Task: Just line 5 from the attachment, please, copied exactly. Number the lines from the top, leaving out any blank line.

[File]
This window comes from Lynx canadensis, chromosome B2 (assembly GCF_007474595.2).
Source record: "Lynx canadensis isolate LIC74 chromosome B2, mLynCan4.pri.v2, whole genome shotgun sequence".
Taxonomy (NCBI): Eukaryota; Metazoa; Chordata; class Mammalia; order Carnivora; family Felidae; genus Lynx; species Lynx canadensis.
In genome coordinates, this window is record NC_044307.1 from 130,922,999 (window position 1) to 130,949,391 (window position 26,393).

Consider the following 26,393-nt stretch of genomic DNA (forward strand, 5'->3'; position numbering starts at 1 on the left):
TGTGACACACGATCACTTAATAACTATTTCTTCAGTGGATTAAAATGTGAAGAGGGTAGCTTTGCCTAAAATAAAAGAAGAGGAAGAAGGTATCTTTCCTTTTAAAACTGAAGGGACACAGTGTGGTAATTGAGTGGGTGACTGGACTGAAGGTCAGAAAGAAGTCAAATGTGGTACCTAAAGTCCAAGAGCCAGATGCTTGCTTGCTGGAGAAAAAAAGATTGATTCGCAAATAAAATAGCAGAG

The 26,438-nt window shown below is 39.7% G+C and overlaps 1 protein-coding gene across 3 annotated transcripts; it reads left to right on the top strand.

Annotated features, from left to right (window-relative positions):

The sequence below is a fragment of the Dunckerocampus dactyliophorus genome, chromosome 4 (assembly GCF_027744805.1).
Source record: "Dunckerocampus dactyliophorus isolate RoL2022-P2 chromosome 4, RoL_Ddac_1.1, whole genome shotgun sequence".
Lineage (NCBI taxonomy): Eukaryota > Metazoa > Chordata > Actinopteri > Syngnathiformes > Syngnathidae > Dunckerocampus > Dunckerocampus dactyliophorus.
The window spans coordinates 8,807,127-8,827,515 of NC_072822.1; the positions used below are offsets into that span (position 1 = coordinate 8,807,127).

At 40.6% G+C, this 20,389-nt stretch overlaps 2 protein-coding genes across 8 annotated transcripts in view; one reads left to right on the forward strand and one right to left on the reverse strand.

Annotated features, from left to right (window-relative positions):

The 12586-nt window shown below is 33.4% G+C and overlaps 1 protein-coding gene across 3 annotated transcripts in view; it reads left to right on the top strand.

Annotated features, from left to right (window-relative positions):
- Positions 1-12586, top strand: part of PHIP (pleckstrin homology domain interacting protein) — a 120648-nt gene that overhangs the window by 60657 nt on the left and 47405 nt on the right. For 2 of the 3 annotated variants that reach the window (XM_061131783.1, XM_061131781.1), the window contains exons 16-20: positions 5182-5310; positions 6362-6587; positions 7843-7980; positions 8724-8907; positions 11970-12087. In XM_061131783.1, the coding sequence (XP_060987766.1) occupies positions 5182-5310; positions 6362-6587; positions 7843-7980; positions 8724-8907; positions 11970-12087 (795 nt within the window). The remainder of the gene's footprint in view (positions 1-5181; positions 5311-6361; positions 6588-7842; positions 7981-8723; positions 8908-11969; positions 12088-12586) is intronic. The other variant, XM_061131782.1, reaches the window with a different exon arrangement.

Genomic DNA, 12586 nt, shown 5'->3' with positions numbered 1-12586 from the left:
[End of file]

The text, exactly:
Consider the following 26,393-nt stretch of genomic DNA (forward strand, 5'->3'; position numbering starts at 1 on the left):